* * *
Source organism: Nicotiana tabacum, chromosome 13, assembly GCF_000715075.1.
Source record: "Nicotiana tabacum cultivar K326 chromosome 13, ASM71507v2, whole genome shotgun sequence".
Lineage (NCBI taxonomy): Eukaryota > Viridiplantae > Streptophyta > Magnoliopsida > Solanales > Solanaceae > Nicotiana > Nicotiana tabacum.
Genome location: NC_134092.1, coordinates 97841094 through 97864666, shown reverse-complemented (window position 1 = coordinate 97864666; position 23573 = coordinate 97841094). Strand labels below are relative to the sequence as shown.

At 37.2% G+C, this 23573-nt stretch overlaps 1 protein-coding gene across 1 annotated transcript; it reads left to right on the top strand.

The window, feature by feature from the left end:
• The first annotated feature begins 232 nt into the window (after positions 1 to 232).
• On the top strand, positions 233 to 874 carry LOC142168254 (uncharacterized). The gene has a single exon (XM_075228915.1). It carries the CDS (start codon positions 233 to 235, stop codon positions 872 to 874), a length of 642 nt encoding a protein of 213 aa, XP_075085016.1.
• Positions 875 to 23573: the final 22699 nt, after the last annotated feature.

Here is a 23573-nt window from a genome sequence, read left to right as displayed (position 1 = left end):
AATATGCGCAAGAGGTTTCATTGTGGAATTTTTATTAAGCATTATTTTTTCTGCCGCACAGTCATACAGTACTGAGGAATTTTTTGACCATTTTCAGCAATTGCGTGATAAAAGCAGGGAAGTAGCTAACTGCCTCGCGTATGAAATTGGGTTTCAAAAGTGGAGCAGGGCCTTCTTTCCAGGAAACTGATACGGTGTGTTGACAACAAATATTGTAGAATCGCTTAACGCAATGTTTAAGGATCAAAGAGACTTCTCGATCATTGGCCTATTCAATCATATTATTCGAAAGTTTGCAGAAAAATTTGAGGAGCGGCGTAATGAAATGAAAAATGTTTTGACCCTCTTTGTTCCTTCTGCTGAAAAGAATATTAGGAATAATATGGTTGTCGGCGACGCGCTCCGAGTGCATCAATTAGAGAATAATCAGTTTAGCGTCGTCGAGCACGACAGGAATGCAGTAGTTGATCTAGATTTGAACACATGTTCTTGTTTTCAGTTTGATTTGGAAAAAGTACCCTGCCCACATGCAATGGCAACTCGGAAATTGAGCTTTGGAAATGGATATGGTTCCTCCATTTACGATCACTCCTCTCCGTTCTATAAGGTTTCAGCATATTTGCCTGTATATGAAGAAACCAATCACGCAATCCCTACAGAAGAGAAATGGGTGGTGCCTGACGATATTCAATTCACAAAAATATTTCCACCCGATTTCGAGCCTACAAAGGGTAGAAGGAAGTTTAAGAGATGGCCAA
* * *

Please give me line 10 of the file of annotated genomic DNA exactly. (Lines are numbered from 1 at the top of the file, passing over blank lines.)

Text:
Here is a 23573-nt window from a genome sequence, read left to right as displayed (position 1 = left end):